In the London suburb of New Malden, rows of modest terraced houses lead off the quiet main street with its McDonalds, post office, churches and convenience stores. But scattered among these touchstones of British suburban life are Asian restaurants and supermarkets, Korean property agents and taxi companies, all signposted in Korean characters. That’s because this small corner of south London is the home of the world’s largest North Korean refugee population outside South Korea.
Hundreds of refugees from the world’s most repressive regime arrived here over the past 12 years. They were drawn to Britain because of its distance from North Korea, and because it was not the U.S. or South Korea— countries they were taught to regard as evil. And they came specifically to New Malden because it has had a large Korean community ever since the conglomerate Samsung established its U.K. head offices here in 1980.
While there are over 650 documented North Korean refugees in the U.K., that number might be closer to a thousand, with defectors who fail to gain refugee status often going underground. They are people like Jihyun Park, who gained asylum in the U.K. after her second successful escape from North Korea. The first time she fled the North, Park was trafficked and married against her will to a Chinese farmer in 1998, bearing him a son. Six years later, Chinese authorities caught and deported her back to North Korea, where she was sent to a re-education camp.
She had more luck on her second escape three months later, but it was no less arduous. Park was discharged from the camp after developing tetanus in her leg. Sick, poor and unable to walk, she sought help from human traffickers to get her across the border. “I had no choice when I escaped the second time, I did not have any money, my health was a problem and my son was waiting for me in China,” said Park over a coffee at a South Korean-owned cafe in New Malden. After reuniting with her son, working as an illegal food-seller in China to eke out a living and an unsuccessful attempt to cross into Mongolia in 2005, Park met a South Korean pastor who helped them move to Britain in 2008. It was there, says Park, that she “found happiness for the first time.”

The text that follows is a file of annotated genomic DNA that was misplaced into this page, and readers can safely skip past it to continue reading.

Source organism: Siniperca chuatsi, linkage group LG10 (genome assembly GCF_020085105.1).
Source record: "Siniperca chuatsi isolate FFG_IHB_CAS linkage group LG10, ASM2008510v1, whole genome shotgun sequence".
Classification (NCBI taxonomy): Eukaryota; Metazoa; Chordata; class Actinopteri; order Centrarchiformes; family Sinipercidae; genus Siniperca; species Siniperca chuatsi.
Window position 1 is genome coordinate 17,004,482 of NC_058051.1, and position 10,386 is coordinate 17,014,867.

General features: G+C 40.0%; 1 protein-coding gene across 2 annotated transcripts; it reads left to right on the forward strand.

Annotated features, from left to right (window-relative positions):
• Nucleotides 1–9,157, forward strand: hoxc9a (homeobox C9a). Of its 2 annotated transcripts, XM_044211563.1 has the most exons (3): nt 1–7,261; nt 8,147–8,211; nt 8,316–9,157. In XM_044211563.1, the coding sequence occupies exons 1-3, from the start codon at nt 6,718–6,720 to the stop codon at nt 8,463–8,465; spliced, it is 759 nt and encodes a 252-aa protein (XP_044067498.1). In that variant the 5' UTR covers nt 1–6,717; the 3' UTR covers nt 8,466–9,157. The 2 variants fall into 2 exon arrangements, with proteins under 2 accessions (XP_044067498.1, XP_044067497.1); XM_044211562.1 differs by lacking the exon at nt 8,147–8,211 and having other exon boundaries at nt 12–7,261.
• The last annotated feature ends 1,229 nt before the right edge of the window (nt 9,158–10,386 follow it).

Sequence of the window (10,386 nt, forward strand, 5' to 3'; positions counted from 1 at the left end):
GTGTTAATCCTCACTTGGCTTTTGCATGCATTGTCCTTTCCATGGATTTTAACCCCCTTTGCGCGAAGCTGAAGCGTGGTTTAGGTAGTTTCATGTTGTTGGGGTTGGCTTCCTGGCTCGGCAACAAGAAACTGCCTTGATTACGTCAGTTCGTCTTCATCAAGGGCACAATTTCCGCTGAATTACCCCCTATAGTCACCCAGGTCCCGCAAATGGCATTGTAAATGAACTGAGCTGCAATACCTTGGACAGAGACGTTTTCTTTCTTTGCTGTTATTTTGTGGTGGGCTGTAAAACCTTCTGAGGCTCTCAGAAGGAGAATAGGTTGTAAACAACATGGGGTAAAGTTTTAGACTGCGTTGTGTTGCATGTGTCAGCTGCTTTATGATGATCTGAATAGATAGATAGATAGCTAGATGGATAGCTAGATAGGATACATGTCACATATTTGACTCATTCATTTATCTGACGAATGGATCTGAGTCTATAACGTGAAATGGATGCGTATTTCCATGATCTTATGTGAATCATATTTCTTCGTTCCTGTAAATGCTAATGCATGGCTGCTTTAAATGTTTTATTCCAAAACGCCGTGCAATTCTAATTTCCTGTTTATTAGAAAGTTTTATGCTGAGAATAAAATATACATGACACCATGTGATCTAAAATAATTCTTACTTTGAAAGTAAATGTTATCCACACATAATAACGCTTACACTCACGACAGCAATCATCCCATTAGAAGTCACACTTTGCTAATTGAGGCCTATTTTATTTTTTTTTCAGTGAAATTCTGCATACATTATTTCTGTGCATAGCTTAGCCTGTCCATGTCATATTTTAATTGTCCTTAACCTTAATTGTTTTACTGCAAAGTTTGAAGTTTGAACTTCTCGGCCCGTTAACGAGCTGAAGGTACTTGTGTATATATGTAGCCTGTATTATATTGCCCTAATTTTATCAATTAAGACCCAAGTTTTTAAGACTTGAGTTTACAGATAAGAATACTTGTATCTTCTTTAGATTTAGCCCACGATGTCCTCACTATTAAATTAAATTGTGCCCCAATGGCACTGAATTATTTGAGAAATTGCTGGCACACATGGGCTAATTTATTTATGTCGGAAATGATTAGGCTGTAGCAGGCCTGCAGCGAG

That happiness is evident in a church hall a five-minute walk from the cafe, as dozens of children tear around the room, burning off steam after a three-hour-long Korean language class. Nearly all are the offspring of first-generation North Korean migrants, who want to ensure that their well-integrated, English-speaking children are not losing their cultural identity.
The children are soon herded into pairs and led to the local community center, where the Korean Nationality Residents Association (KNRA), one of the two North Korean-run groups in the area, is hosting a party for its second anniversary. Over a plate of sweet potato noodles and the classic Korean marinated-beef dish known as bulgogi, Myungsoon Jang tells me about her new cleaning business. The diminutive and softly-spoken 48-year-old, who learned English by listening to BBC radio, points around the room to some of the other women who defected, like a former North Korean army officer standing by the buffet and a cellist who allegedly played for Kim Jong Il before his death in 2011.